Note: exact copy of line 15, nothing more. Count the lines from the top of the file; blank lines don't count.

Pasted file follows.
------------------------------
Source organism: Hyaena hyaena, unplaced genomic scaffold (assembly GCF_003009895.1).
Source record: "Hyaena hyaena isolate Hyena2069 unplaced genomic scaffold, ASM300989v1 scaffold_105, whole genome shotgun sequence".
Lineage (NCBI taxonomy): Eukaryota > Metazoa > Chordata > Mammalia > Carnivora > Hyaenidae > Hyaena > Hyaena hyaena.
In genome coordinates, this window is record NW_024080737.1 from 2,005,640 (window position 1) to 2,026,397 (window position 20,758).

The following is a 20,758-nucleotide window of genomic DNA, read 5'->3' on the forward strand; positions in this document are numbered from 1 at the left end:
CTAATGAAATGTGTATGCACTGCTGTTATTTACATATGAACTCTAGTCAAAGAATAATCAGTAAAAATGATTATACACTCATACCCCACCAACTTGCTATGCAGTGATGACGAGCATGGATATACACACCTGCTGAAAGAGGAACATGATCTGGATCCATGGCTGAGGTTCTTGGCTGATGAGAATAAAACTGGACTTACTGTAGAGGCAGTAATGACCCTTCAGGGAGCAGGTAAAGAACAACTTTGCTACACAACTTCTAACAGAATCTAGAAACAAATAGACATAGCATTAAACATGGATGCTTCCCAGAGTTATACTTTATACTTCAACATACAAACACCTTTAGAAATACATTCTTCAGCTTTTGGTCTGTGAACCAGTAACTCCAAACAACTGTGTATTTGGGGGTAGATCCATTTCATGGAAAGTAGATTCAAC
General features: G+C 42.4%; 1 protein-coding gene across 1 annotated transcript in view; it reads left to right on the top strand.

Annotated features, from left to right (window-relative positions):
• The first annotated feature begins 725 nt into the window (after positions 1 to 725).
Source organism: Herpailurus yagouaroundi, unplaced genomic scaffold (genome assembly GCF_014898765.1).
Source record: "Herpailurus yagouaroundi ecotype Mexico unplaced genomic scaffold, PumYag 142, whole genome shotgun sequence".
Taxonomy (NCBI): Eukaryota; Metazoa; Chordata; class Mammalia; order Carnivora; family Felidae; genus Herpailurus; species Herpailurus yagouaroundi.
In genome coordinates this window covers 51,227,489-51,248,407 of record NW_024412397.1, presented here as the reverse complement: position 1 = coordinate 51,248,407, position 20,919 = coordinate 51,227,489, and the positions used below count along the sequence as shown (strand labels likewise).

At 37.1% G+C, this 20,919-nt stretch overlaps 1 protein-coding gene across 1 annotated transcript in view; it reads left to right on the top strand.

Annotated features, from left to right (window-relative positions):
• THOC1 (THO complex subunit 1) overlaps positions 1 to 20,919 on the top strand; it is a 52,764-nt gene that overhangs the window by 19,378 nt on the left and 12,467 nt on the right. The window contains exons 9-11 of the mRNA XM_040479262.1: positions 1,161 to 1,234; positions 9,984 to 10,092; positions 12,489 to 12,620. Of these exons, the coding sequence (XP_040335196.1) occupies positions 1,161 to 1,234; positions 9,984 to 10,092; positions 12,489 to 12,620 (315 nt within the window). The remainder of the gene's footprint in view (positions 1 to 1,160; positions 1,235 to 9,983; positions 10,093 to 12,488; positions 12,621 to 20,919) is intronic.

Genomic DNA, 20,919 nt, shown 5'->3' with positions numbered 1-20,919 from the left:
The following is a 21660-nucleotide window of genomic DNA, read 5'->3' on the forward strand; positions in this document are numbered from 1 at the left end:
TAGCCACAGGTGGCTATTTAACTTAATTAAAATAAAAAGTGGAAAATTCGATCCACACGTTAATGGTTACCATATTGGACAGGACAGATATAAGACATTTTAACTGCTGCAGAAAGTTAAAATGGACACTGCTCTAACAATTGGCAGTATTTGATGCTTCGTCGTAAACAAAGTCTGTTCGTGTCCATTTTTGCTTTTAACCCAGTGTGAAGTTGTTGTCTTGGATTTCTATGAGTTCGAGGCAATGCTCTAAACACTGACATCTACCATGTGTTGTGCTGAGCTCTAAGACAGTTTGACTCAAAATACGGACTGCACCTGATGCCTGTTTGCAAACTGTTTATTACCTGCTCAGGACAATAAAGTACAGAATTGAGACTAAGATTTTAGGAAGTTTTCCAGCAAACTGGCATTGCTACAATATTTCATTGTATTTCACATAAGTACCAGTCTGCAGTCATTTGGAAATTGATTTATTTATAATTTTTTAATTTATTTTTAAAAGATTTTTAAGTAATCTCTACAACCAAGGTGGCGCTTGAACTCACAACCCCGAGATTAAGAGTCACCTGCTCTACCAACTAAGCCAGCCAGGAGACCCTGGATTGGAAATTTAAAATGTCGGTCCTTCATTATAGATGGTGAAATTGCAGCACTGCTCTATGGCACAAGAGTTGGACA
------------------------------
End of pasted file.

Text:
Annotated features, from left to right (window-relative positions):